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Down DNA Memory Lane


A visitor to your typical English pub might expect to encounter rowdy soccer fans roaring fight songs and sloshing pints of lager, but The Eagle in Cambridge isn’t quite typical. This is the bar where, 50 years ago, as James Watson claims, Francis Crick burst in declaring famously, “We have found the secret of life!”

Thanks to Watson and Crick’s regular lunch-time theorizing here on the structure of DNA, The Eagle is one of the more memorable landmarks of scientific inebriation. (For the record, Watson says he washed down his lunch there every day with only half a pint of bitter “at the most.”)

Today The Eagle — smoky and woodpaneled with dim lighting — continues to live up to its reputation as the hub of tipsy Cambridge intellectualizing. Over a supper of bangers and mash, I’m privy to a pair of molecular biologists debating the future of genomics (“It will disappear as a distinct discipline in five to 10 years,” one predicts), and other researchers bemoaning the trials and tribulations of securing a faculty position in the UK. Seated at the hard wooden slab next to me, a group of visiting European scientists complain about how difficult it is to understand a Manchester accent. Later, as I leave the pub sodden with lager and mash, two young historians carry on animatedly with their debate on how to teach undergraduates 20th century world history.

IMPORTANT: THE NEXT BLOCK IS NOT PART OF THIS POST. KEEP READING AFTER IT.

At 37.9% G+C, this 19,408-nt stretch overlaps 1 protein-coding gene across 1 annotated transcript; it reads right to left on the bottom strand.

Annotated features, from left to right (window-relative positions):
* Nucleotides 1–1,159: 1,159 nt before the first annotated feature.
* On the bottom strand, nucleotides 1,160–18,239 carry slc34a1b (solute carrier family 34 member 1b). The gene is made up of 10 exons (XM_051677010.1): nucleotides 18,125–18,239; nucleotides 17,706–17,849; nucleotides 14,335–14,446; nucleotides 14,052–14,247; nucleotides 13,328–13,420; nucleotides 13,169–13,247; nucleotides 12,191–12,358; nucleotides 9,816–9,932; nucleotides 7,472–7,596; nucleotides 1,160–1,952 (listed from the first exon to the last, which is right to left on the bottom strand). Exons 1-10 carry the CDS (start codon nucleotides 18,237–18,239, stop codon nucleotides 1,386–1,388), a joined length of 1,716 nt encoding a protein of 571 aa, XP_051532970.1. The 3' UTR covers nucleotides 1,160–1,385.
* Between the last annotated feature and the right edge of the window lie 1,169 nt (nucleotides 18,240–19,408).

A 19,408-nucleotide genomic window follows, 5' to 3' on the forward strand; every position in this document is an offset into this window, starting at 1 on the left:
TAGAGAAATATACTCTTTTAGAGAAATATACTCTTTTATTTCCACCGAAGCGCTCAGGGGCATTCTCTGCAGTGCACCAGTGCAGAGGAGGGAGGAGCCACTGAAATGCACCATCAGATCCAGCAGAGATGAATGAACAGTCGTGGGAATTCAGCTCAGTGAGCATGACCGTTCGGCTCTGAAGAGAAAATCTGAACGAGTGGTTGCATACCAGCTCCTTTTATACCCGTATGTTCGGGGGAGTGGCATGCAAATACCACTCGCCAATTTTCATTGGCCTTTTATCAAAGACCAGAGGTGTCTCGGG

Two blocks away at the original home of the Cavendish Laboratory, times have changed more obviously. I catch a whiff as a couple of female undergrads share a joint outside the lab, and the Medical Research Council facility where the double-helix duo worked has relocated to a shiny new space on the outskirts of town. Watson and Crick’s old haunt now houses more bookish endeavors such as the Whipple Museum of the History of Science. The museum’s temporary exhibition, “Representations of the Double Helix,” displays a replica of the pair’s metal model of DNA (the original is currently on display in New York at the Science, Industry and Business Library), and tracks how the double helix has insinuated itself into modern culture.

To mark the 50 years that have passed since Watson and Crick’s discovery — dubbed “the WC structure” at the time by their more skeptical Cambridge peers — the university city will host a scientific conference on April 25 (Watson has promised to be present) and unveil a plaque at The Eagle commemorating Crick’s famous pronouncement. According to the MRC website, the city and Watson are still negotiating the exact wording on the plaque. To the homage I would add, “Cheers, mates!”